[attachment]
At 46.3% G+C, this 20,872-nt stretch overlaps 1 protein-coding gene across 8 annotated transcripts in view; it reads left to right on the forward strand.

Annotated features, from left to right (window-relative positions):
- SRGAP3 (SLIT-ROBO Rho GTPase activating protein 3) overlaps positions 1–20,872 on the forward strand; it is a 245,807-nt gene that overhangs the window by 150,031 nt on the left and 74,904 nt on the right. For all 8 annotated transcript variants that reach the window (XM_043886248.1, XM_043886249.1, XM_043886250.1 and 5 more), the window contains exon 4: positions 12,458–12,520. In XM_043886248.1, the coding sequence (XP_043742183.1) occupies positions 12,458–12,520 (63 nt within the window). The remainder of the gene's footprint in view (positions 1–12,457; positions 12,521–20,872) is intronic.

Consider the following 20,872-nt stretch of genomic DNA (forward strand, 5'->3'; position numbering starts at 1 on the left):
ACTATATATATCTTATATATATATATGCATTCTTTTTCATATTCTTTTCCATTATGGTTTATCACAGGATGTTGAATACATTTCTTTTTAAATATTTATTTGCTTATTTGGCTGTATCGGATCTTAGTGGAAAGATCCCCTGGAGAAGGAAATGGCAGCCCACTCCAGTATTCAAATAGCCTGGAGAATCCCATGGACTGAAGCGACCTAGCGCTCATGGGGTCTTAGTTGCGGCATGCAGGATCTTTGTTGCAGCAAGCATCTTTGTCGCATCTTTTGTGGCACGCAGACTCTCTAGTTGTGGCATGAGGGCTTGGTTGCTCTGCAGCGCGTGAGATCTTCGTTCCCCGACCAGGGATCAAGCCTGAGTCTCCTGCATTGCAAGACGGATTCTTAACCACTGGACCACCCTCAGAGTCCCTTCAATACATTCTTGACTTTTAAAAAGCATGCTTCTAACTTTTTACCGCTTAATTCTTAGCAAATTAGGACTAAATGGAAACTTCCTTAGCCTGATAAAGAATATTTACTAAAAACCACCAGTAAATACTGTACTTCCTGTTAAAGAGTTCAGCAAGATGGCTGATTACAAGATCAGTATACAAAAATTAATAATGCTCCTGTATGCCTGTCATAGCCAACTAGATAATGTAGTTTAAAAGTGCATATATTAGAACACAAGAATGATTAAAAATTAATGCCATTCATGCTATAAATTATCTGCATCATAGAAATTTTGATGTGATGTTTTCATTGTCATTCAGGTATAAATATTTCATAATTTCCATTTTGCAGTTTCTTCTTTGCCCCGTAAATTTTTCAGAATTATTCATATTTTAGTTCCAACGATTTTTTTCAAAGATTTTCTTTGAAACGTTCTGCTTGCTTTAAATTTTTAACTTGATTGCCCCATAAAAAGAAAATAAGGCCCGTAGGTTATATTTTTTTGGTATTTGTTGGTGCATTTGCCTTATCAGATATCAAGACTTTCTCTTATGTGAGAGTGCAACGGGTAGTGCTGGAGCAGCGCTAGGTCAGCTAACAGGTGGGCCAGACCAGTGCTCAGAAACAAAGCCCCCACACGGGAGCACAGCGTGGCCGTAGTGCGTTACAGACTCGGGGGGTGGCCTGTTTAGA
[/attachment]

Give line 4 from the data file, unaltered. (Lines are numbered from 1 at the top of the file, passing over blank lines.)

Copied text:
Consider the following 20,872-nt stretch of genomic DNA (forward strand, 5'->3'; position numbering starts at 1 on the left):